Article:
I wonder how one can actually know facts when there are so many lies, distortions, exaggerations and poor memories. Facts are not as clear as ideologues make them out to be. For instance, one of the major points of contention is the Camp David talks of 2000. In 2000, Ehud Barak and his negotiating team met with Yasser Arafat and his at Camp David. The talks broke down, however, after something happened. What, precisely, happened? Well, we can never be sure: contradictory reports emerged about why the talks collapsed. However, the story the Israeli press latched onto immediately, and which has formed the dominant Israeli narrative since, was Barak’s: Arafat rejected a very generous
offer by Barak and started the second Intifada.

As a result of the clear thinking certainty can bring, the pro-Israel camp claims that one after another Israeli government have offered peace agreements and Arabs or Palestinians have rejected every one and renewed their struggle to eliminate the State of Israel. The anti-Israel camp (there is no unified Arab or Palestinian front) says the opposite: that the Arabs, including Hamas, has an open invitation to peace talks with Israel but Israel is not interested.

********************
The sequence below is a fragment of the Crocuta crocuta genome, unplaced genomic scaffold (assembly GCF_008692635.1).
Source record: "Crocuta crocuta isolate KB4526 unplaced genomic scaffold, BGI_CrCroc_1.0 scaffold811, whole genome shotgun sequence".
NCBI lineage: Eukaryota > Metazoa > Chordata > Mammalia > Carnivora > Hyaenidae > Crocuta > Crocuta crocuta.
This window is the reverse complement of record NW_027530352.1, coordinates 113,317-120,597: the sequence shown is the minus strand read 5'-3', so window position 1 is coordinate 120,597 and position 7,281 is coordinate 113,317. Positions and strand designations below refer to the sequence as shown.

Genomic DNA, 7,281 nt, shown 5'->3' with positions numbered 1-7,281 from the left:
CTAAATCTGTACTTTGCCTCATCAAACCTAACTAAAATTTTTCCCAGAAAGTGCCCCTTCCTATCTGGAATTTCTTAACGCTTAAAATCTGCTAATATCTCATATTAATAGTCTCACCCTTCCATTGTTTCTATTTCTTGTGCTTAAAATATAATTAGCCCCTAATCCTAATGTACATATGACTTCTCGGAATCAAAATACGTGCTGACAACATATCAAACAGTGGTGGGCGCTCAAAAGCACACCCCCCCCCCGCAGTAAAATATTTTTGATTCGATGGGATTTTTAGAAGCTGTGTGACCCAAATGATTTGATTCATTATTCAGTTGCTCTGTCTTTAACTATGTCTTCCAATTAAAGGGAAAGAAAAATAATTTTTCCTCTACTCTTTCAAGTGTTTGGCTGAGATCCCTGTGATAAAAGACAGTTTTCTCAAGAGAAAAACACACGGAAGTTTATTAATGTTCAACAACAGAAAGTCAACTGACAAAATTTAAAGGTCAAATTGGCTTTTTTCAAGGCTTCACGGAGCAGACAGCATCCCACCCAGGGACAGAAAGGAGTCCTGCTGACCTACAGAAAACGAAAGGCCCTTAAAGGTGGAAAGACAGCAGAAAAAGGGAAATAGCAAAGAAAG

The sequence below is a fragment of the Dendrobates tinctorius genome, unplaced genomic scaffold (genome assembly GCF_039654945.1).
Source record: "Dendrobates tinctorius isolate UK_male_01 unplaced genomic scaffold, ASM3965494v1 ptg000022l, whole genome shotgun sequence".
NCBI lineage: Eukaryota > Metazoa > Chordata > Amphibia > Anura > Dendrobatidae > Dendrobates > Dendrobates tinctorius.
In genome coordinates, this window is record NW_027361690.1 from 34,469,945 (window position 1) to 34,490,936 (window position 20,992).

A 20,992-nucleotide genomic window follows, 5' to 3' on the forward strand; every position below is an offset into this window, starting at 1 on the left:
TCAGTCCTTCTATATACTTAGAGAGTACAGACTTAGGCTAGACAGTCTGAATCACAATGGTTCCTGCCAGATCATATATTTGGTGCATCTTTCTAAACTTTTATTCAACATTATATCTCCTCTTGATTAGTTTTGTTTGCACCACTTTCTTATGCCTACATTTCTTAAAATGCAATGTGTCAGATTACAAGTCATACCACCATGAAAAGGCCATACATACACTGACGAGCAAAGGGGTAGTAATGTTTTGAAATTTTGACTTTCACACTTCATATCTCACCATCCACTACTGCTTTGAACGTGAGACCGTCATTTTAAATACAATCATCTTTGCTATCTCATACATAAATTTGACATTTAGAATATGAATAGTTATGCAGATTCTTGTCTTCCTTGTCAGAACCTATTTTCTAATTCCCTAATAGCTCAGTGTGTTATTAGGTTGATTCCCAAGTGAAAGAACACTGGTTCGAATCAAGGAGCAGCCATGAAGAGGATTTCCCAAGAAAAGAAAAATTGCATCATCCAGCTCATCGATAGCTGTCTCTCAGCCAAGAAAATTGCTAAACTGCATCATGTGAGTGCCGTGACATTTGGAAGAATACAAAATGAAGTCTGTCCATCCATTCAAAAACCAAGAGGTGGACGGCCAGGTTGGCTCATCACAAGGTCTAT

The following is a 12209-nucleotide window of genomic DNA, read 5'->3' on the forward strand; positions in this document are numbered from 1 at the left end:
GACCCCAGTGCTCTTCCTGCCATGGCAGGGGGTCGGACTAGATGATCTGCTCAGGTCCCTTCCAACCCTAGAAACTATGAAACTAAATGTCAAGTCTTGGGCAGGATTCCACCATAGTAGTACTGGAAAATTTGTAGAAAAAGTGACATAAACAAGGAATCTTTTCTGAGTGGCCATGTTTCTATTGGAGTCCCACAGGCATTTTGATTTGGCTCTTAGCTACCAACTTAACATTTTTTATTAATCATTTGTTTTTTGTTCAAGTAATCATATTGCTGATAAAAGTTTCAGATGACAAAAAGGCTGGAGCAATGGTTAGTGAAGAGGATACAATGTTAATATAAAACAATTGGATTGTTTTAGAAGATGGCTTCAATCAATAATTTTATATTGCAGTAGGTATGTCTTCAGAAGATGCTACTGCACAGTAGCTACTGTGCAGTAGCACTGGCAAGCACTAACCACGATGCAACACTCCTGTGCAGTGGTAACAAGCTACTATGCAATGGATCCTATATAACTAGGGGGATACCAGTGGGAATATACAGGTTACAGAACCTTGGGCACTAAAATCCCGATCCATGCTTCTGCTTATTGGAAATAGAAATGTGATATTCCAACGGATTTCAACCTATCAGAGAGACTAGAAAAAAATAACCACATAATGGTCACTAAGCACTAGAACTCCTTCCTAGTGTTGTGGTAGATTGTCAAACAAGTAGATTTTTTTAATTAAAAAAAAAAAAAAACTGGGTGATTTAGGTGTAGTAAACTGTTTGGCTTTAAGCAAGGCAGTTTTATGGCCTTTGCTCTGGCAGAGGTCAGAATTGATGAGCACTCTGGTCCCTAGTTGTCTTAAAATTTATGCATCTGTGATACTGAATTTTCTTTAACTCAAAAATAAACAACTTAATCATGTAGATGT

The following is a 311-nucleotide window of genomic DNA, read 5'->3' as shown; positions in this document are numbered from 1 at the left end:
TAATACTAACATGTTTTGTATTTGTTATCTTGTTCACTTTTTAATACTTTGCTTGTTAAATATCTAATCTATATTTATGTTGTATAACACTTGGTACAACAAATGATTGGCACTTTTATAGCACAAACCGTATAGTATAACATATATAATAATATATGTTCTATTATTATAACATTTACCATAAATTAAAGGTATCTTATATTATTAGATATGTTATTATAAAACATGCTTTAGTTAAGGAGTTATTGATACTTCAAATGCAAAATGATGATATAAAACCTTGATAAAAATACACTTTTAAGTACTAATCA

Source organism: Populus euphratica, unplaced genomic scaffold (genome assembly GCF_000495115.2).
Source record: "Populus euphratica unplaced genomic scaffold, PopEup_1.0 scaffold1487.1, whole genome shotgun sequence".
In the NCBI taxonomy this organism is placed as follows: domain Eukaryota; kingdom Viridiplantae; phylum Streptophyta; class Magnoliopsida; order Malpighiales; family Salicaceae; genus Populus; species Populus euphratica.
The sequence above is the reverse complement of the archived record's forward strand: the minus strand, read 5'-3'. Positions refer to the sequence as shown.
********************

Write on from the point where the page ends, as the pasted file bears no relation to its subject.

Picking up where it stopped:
So the “discussion” continues. Racist comments about Muslim suicide bombers and Jewish Nazis, genocide, terrorism and so on are bandied about with such ease one would think hatred were a virtue. No problems are being resolved, no learning is taking place, only verbal violence.

Most people who read this post will say things like, “but Barak DID offer him 93% [or whatever the made-up number is] of the West Bank at Camp David” or “the Arabs are always offering peace but Israelis are expansionist and racist”. Those people prove my point. I am tired of disputing them. It takes a considerable amount of reading just to understand how people think and get a balanced perspective on such issues. People who take sides, dig trenches and adopt defensive stances have not done enough reading, unless they simply reject anything that conflicts with their prejudices.